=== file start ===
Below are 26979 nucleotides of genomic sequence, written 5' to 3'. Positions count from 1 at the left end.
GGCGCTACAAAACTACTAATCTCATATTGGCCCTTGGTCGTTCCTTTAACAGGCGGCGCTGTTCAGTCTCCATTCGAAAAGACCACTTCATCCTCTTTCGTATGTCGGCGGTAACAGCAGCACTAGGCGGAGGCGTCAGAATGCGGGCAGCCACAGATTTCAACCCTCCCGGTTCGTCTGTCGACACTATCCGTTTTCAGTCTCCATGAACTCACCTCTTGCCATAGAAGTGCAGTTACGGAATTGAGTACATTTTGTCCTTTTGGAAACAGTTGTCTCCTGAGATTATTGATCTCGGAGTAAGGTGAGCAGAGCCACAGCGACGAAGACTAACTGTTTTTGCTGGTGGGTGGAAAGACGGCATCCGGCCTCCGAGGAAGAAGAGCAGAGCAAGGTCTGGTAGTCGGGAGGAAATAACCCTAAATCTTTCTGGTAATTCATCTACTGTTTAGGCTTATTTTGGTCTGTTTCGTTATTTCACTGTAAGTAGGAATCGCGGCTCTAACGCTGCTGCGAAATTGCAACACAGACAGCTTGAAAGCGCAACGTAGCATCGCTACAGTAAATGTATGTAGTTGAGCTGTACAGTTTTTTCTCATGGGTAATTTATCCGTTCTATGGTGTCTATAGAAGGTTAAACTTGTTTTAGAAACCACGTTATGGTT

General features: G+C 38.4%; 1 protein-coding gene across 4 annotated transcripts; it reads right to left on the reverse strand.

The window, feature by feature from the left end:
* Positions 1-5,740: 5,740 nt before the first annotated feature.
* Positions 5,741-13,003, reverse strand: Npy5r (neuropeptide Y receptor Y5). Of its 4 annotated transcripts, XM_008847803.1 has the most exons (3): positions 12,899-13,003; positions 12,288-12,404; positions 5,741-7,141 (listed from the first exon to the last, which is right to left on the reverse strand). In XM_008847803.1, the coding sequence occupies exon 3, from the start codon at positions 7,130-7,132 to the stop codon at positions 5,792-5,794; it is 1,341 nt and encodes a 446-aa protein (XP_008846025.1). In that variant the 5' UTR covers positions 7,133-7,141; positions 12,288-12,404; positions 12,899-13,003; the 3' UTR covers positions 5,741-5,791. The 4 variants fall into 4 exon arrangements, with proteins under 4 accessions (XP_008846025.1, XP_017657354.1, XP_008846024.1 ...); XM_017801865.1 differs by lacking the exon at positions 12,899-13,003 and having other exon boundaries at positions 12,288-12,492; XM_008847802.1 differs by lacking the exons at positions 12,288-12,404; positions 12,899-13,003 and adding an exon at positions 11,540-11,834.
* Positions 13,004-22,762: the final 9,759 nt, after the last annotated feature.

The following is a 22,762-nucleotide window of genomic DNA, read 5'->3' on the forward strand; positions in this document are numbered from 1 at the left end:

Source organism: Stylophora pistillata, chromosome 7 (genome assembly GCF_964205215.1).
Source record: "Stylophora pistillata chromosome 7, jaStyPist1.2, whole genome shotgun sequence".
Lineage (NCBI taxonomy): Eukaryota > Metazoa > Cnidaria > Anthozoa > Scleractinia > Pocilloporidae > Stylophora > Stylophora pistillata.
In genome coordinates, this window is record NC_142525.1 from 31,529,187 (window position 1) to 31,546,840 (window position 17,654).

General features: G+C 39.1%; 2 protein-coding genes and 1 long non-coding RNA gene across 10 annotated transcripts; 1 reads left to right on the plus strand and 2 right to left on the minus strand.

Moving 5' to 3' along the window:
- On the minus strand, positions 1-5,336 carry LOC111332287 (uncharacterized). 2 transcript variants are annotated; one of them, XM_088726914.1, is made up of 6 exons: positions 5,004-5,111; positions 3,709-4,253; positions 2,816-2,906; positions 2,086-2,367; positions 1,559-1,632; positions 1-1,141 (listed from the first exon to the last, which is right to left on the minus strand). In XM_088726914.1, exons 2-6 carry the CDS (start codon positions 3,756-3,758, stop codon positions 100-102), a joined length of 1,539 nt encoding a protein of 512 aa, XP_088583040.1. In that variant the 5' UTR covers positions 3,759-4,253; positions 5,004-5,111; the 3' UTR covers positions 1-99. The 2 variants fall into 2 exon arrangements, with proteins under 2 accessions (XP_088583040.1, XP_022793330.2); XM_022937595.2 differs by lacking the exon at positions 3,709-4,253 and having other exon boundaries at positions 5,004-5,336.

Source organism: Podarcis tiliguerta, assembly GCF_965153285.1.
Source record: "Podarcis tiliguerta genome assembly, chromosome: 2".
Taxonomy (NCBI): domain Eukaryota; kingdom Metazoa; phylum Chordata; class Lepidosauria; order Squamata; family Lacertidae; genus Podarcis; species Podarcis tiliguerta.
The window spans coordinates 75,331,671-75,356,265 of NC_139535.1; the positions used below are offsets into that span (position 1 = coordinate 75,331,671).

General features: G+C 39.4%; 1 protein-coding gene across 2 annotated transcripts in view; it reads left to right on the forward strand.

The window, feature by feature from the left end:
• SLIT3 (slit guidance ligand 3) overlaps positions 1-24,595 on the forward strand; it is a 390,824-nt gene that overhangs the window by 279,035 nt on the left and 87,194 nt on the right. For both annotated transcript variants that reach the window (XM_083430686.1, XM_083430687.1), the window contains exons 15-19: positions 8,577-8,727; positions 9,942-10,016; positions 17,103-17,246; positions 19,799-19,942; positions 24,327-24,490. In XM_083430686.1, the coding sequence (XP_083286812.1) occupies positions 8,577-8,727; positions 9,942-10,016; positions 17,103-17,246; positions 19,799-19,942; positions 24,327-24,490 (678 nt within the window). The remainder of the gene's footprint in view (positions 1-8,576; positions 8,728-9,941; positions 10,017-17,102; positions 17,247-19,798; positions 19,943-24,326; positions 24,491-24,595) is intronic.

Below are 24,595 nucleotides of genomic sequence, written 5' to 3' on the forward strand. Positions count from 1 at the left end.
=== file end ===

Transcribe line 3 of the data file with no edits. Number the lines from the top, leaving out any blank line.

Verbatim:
General features: G+C 38.4%; 1 protein-coding gene across 4 annotated transcripts; it reads right to left on the reverse strand.